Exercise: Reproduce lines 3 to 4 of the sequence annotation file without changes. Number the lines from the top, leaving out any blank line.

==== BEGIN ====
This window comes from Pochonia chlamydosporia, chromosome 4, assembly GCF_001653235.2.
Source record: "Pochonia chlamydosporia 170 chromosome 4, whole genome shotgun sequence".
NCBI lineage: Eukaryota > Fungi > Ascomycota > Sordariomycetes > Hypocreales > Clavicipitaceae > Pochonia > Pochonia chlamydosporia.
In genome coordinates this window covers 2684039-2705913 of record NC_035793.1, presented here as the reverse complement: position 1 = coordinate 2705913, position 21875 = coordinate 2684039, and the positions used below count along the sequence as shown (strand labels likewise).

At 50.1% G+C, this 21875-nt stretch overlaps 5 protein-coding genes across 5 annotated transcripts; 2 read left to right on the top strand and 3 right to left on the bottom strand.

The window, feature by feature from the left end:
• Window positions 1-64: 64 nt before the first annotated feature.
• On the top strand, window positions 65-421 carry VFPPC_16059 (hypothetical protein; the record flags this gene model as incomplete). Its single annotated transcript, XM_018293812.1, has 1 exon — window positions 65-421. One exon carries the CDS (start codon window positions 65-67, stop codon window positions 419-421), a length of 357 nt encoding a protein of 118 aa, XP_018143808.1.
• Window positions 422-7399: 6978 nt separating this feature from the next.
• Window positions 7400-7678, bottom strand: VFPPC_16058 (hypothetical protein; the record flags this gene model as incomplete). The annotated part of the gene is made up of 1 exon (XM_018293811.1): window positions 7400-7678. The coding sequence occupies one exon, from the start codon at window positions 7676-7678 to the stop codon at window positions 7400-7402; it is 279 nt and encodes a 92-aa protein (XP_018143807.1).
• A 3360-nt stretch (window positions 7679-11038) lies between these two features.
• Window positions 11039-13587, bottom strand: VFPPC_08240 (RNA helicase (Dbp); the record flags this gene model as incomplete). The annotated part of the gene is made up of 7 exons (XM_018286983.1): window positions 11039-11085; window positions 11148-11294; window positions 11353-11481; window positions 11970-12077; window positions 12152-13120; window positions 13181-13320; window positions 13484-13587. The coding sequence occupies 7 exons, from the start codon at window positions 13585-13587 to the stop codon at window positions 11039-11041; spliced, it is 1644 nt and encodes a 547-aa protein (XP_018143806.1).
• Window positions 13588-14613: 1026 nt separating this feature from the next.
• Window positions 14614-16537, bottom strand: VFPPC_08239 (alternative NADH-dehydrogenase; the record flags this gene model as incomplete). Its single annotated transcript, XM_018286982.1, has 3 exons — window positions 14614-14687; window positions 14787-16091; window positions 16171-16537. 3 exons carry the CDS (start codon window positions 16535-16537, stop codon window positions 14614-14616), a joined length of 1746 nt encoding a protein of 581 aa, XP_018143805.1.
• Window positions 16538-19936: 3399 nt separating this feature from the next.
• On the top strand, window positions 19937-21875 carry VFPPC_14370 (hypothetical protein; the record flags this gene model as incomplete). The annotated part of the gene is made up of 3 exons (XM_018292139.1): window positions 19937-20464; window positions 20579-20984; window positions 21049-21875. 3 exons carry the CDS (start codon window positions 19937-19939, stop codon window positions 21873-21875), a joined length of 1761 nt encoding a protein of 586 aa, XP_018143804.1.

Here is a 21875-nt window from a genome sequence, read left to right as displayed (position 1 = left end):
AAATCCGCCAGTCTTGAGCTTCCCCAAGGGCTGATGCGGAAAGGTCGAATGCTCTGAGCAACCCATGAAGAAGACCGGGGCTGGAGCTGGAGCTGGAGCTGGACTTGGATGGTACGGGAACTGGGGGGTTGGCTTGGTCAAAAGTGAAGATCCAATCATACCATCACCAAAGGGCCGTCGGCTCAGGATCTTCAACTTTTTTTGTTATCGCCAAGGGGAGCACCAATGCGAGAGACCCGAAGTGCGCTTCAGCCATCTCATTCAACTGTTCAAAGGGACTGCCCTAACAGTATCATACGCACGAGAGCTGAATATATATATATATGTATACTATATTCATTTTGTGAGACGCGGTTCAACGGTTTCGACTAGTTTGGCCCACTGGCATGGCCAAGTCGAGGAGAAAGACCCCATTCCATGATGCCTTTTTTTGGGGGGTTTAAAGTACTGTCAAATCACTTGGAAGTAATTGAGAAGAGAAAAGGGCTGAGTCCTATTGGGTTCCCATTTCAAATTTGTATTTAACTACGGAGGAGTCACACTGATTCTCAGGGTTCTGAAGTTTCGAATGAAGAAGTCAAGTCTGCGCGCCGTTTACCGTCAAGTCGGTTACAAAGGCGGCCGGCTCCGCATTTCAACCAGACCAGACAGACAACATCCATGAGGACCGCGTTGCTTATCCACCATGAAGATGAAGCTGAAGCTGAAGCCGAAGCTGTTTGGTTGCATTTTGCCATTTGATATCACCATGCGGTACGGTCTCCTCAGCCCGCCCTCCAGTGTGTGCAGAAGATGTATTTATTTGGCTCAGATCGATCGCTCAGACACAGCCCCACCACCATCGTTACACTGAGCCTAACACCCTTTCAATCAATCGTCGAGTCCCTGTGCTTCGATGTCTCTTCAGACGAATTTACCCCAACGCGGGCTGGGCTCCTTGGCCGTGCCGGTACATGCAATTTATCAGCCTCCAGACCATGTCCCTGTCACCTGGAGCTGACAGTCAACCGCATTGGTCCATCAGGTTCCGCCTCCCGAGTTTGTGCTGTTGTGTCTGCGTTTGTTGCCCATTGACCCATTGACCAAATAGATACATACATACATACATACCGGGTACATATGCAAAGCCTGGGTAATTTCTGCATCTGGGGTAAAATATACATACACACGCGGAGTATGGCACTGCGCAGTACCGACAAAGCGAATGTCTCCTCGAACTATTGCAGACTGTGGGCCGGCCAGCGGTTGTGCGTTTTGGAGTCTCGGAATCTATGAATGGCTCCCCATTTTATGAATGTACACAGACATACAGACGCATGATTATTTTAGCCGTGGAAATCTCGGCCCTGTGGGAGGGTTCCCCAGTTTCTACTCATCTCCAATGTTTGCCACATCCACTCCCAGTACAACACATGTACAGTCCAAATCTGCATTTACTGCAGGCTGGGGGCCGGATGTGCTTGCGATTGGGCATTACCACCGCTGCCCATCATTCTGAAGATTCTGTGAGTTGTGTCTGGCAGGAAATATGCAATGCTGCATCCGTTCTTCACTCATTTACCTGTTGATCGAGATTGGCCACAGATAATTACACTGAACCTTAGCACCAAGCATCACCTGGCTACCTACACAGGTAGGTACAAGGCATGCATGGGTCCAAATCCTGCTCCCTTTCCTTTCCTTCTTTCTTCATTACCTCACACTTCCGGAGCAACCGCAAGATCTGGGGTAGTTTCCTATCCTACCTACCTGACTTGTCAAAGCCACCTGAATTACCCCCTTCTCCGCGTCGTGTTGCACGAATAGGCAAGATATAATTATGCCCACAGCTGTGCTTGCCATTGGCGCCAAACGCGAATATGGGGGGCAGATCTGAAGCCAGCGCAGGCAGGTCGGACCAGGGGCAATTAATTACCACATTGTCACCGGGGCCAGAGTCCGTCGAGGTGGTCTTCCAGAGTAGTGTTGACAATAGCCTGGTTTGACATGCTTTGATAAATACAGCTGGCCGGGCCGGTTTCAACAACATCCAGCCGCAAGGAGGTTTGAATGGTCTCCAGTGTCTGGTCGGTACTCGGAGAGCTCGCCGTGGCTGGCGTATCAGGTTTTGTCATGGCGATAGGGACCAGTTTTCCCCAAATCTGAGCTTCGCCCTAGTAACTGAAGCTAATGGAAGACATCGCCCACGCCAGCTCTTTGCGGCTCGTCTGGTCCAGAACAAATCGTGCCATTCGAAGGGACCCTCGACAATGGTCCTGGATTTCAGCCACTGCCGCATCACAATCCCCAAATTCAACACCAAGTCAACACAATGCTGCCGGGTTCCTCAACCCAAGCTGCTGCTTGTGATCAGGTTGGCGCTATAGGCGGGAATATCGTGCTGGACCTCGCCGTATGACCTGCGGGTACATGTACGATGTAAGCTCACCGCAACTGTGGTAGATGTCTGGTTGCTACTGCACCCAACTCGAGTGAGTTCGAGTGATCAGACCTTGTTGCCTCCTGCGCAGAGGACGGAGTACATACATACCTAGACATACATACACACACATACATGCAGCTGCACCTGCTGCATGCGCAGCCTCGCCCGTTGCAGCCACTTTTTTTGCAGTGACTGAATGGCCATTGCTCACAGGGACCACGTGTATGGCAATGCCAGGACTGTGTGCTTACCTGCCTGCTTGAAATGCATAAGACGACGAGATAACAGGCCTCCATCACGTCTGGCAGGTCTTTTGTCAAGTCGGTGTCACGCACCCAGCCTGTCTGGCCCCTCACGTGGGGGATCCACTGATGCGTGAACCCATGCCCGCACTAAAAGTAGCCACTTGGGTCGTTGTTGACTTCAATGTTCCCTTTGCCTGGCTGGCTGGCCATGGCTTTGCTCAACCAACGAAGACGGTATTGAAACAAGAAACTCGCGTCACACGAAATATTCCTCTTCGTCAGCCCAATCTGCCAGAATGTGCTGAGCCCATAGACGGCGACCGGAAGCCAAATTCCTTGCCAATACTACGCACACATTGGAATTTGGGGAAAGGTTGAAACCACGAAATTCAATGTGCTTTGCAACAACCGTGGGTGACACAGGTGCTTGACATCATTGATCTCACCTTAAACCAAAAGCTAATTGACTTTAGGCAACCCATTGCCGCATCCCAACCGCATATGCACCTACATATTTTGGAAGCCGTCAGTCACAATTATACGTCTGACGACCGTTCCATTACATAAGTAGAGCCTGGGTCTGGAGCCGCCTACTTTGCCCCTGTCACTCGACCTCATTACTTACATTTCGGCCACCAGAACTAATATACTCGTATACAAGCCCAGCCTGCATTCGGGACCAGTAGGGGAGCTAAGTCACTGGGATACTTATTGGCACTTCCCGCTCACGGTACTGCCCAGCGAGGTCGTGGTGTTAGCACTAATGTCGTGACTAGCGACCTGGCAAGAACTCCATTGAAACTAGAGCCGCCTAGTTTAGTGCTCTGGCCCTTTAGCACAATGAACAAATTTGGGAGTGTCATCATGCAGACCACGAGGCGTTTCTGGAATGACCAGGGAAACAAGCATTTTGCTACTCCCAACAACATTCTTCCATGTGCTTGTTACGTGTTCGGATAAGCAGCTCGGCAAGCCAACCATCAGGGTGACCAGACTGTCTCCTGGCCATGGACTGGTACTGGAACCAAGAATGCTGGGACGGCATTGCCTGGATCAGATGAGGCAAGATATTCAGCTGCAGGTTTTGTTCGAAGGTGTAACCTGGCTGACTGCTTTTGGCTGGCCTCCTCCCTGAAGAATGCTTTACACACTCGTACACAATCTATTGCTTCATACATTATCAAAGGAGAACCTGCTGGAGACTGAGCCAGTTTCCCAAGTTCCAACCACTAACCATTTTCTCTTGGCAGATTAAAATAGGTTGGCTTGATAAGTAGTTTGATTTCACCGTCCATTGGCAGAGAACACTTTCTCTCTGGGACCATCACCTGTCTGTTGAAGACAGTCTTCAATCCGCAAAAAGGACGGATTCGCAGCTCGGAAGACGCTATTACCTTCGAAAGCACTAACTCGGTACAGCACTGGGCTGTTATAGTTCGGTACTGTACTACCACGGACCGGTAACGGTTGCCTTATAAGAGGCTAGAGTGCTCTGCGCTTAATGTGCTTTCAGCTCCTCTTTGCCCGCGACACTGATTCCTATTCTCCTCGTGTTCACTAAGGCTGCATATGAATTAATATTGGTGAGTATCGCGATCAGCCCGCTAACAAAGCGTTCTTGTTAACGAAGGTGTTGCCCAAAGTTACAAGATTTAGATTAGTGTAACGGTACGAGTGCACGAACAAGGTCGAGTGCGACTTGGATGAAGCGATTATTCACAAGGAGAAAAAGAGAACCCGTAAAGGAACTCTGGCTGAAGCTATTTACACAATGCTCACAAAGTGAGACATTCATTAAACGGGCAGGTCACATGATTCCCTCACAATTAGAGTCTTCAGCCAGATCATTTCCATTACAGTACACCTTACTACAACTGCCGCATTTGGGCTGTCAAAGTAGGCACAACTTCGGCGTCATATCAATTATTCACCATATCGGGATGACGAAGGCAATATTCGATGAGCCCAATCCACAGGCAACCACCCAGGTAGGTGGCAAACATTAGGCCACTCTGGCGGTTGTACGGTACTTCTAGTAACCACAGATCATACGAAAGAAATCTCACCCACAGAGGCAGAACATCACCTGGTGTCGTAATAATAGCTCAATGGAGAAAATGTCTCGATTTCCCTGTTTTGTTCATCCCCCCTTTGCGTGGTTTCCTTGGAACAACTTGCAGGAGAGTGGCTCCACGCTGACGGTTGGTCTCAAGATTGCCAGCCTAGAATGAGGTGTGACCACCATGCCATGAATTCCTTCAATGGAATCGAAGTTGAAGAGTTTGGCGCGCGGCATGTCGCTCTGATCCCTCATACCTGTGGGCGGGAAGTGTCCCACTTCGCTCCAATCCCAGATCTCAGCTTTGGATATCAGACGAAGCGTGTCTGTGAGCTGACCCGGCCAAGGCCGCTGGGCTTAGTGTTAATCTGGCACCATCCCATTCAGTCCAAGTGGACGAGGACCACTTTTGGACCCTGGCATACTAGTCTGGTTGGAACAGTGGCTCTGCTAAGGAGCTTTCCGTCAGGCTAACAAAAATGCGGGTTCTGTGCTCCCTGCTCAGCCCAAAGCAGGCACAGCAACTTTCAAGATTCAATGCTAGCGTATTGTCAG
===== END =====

NCBI lineage: Eukaryota > Fungi > Ascomycota > Sordariomycetes > Hypocreales > Clavicipitaceae > Pochonia > Pochonia chlamydosporia.
In genome coordinates this window covers 2684039-2705913 of record NC_035793.1, presented here as the reverse complement: position 1 = coordinate 2705913, position 21875 = coordinate 2684039, and the positions used below count along the sequence as shown (strand labels likewise).